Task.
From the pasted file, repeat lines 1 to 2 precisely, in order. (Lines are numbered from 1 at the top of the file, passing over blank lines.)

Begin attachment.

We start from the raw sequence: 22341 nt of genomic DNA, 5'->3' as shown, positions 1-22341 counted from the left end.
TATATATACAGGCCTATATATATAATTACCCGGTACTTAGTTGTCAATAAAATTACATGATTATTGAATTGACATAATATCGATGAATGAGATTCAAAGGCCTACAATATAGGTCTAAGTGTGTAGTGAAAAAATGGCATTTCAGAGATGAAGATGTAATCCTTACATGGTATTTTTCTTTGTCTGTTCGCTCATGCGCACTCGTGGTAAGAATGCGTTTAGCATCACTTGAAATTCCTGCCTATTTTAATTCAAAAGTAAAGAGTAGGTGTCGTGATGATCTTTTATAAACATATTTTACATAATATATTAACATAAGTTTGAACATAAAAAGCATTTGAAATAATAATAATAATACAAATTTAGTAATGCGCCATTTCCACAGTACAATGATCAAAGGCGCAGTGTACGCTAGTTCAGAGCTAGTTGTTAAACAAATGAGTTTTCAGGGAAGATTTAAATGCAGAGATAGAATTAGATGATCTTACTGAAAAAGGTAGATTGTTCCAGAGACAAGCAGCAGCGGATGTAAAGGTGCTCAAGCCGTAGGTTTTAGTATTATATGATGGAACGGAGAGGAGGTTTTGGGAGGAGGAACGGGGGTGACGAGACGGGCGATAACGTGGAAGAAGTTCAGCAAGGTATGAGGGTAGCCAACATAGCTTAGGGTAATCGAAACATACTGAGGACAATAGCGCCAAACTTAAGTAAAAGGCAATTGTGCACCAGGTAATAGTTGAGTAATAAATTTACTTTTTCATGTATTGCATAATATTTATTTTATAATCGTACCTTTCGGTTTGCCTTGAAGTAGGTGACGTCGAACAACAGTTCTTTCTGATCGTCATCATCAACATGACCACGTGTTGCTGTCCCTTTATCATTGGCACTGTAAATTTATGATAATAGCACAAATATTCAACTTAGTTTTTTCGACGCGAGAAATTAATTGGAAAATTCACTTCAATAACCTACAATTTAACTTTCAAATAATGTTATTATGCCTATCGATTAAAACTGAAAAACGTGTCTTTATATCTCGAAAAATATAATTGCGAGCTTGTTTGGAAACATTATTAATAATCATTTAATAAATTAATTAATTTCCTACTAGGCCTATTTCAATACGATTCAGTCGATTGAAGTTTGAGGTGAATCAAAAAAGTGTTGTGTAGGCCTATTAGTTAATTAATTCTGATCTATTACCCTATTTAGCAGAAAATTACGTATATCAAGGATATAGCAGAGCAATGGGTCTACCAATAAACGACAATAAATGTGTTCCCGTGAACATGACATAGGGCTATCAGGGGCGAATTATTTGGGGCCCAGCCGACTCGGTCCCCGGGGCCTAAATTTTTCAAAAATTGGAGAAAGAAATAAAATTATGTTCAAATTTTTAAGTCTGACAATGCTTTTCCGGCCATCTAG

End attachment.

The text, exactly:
We start from the raw sequence: 22341 nt of genomic DNA, 5'->3' as shown, positions 1-22341 counted from the left end.
TATATATACAGGCCTATATATATAATTACCCGGTACTTAGTTGTCAATAAAATTACATGATTATTGAATTGACATAATATCGATGAATGAGATTCAAAGGCCTACAATATAGGTCTAAGTGTGTAGTGAAAAAATGGCATTTCAGAGATGAAGATGTAATCCTTACATGGTATTTTTCTTTGTCTGTTCGCTCATGCGCACTCGTGGTAAGAATGCGTTTAGCATCACTTGAAATTCCTGCCTATTTTAATTCAAAAGTAAAGAGTAGGTGTCGTGATGATCTTTTATAAACATATTTTACATAATATATTAACATAAGTTTGAACATAAAAAGCATTTGAAATAATAATAATAATACAAATTTAGTAATGCGCCATTTCCACAGTACAATGATCAAAGGCGCAGTGTACGCTAGTTCAGAGCTAGTTGTTAAACAAATGAGTTTTCAGGGAAGATTTAAATGCAGAGATAGAATTAGATGATCTTACTGAAAAAGGTAGATTGTTCCAGAGACAAGCAGCAGCGGATGTAAAGGTGCTCAAGCCGTAGGTTTTAGTATTATATGATGGAACGGAGAGGAGGTTTTGGGAGGAGGAACGGGGGTGACGAGACGGGCGATAACGTGGAAGAAGTTCAGCAAGGTATGAGGGTAGCCAACATAGCTTAGGGTAATCGAAACATACTGAGGACAATAGCGCCAAACTTAAGTAAAAGGCAATTGTGCACCAGGTAATAGTTGAGTAATAAATTTACTTTTTCATGTATTGCATAATATTTATTTTATAATCGTACCTTTCGGTTTGCCTTGAAGTAGGTGACGTCGAACAACAGTTCTTTCTGATCGTCATCATCAACATGACCACGTGTTGCTGTCCCTTTATCATTGGCACTGTAAATTTATGATAATAGCACAAATATTCAACTTAGTTTTTTCGACGCGAGAAATTAATTGGAAAATTCACTTCAATAACCTACAATTTAACTTTCAAATAATGTTATTATGCCTATCGATTAAAACTGAAAAACGTGTCTTTATATCTCGAAAAATATAATTGCGAGCTTGTTTGGAAACATTATTAATAATCATTTAATAAATTAATTAATTTCCTACTAGGCCTATTTCAATACGATTCAGTCGATTGAAGTTTGAGGTGAATCAAAAAAGTGTTGTGTAGGCCTATTAGTTAATTAATTCTGATCTATTACCCTATTTAGCAGAAAATTACGTATATCAAGGATATAGCAGAGCAATGGGTCTACCAATAAACGACAATAAATGTGTTCCCGTGAACATGACATAGGGCTATCAGGGGCGAATTATTTGGGGCCCAGCCGACTCGGTCCCCGGGGCCTAAATTTTTCAAAAATTGGAGAAAGAAATAAAATTATGTTCAAATTTTTAAGTCTGACAATGCTTTTCCGGCCATCTAG